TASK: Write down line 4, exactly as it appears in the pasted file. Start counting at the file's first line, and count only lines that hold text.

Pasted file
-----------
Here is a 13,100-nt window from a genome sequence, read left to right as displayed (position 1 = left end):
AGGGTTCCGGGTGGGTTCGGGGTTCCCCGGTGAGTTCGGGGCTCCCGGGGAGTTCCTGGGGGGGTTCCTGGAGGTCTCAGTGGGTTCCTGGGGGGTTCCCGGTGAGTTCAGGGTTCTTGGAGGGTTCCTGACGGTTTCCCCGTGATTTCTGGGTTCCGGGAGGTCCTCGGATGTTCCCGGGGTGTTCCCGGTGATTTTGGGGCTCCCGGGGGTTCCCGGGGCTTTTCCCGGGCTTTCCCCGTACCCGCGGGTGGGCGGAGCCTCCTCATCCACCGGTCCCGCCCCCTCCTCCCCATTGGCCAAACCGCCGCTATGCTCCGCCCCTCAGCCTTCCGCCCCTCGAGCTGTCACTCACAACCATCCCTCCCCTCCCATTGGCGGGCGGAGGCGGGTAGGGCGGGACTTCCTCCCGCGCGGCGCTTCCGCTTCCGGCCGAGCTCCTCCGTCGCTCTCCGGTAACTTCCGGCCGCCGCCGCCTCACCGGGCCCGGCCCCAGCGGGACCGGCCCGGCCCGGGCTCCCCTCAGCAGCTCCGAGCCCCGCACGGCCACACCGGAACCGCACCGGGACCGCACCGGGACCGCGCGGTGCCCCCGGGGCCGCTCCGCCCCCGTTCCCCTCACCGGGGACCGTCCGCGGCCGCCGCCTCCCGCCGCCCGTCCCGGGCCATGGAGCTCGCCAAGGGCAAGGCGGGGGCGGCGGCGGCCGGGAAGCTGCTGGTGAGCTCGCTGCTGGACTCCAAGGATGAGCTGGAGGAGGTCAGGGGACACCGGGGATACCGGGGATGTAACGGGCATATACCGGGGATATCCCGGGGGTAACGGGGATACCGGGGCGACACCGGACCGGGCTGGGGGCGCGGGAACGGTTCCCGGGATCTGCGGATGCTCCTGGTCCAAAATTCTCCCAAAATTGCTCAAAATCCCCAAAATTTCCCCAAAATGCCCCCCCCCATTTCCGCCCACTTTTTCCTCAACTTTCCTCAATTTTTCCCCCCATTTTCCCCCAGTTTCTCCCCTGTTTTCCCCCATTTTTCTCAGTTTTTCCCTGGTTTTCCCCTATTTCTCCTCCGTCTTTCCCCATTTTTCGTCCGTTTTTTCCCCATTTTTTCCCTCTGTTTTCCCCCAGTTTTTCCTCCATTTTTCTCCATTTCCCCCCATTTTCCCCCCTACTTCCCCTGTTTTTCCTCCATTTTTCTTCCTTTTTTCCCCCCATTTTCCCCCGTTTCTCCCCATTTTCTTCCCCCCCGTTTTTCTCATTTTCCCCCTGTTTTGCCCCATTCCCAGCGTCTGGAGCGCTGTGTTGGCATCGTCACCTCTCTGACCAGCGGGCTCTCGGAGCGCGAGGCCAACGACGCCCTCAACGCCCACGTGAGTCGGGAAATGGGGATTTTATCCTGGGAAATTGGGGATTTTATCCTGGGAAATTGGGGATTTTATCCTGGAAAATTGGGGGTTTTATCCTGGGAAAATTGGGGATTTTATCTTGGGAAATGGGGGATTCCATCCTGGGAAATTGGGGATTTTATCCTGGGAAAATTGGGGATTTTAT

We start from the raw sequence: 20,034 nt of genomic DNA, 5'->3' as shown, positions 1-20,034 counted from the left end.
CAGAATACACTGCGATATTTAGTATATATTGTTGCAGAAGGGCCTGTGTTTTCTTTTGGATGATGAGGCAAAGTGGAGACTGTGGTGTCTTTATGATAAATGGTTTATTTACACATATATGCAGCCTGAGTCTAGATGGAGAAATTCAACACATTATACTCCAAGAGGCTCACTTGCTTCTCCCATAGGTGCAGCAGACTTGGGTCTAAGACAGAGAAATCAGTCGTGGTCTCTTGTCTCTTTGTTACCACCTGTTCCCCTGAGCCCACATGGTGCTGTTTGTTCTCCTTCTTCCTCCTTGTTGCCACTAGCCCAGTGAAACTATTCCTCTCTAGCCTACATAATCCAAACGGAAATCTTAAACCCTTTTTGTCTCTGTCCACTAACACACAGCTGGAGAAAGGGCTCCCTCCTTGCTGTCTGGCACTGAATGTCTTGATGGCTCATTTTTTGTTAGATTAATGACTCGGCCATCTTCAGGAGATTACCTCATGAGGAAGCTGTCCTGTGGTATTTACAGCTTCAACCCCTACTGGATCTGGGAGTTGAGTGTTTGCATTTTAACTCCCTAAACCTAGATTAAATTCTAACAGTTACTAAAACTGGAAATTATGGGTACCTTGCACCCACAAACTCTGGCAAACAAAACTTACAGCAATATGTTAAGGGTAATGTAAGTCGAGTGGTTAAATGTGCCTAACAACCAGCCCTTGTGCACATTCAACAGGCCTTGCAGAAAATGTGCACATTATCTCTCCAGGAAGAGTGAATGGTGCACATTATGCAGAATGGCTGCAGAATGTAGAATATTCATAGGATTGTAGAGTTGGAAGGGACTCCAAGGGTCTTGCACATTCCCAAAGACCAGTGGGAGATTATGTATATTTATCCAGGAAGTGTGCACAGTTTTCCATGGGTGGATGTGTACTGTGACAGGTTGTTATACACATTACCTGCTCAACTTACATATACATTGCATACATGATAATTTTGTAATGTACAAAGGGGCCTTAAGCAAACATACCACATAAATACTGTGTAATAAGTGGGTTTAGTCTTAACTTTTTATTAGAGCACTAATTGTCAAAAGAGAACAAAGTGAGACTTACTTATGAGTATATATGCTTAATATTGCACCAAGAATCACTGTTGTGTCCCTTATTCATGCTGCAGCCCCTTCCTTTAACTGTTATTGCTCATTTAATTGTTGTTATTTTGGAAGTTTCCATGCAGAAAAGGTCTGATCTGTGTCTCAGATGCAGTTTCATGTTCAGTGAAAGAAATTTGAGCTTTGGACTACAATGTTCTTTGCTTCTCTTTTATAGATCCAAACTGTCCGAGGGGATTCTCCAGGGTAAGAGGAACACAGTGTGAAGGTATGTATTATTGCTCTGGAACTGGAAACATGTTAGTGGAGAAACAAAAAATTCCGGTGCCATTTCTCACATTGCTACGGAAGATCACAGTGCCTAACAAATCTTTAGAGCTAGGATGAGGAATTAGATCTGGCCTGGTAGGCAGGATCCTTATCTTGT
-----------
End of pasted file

CAGAATACACTGCGATATTTAGTATATATTGTTGCAGAAGGGCCTGTGTTTTCTTTTGGATGATGAGGCAAAGTGGAGACTGTGGTGTCTTTATGATAAATGGTTTATTTACACATATATGCAGCCTGAGTCTAGATGGAGAAATTCAACACATTATACTCCAAGAGGCTCACTTGCTTCTCCCATAGGTGCAGCAGACTTGGGTCTAAGACAGAGAAATCAGTCGTGGTCTCTTGTCTCTTTGTTACCACCTGTTCCCCTGAGCCCACATGGTGCTGTTTGTTCTCCTTCTTCCTCCTTGTTGCCACTAGCCCAGTGAAACTATTCCTCTCTAGCCTACATAATCCAAACGGAAATCTTAAACCCTTTTTGTCTCTGTCCACTAACACACAGCTGGAGAAAGGGCTCCCTCCTTGCTGTCTGGCACTGAATGTCTTGATGGCTCATTTTTTGTTAGATTAATGACTCGGCCATCTTCAGGAGATTACCTCATGAGGAAGCTGTCCTGTGGTATTTACAGCTTCAACCCCTACTGGATCTGGGAGTTGAGTGTTTGCATTTTAACTCCCTAAACCTAGATTAAATTCTAACAGTTACTAAAACTGGAAATTATGGGTACCTTGCACCCACAAACTCTGGCAAACAAAACTTACAGCAATATGTTAAGGGTAATGTAAGTCGAGTGGTTAAATGTGCCTAACAACCAGCCCTTGTGCACATTCAACAGGCCTTGCAGAAAATGTGCACATTATCTCTCCAGGAAGAGTGAATGGTGCACATTATGCAGAATGGCTGCAGAATGTAGAATATTCATAGGATTGTAGAGTTGGAAGGGACTCCAAGGGTCTTGCACATTCCCAAAGACCAGTGGGAGATTATGTATATTTATCCAGGAAGTGTGCACAGTTTTCCATGGGTGGATGTGTACTGTGACAGGTTGTTATACACATTACCTGCTCAACTTACATATACATTGCATACATGATAATTTTGTAATGTACAAAGGGGCCTTAAGCAAACATACCACATAAATACTGTGTAATAAGTGGGTTTAGTCTTAACTTTTTATTAGAGCACTAATTGTCAAAAGAGAACAAAGTGAGACTTACTTATGAGTATATATGCTTAATATTGCACCAAGAATCACTGTTGTGTCCCTTATTCATGCTGCAGCCCCTTCCTTTAACTGTTATTGCTCATTTAATTGTTGTTATTTTGGAAGTTTCCATGCAGAAAAGGTCTGATCTGTGTCTCAGATGCAGTTTCATGTTCAGTGAAAGAAATTTGAGCTTTGGACTACAATGTTCTTTGCTTCTCTTTTATAGATCCAAACTGTCCGAGGGGATTCTCCAGGGTAAGAGGAACACAGTGTGAAGGTATGTATTATTGCTCTGGAACTGGAAACATGTTAGTGGAGAAACAAAAAATTCCGGTGCCATTTCTCACATTGCTACGGAAGATCACAGTGCCTAACAAATCTTTAGAGCTAGGATGAGGAATTAGATCTGGCCTGGTAGGCAGGATCCTTATCTTGT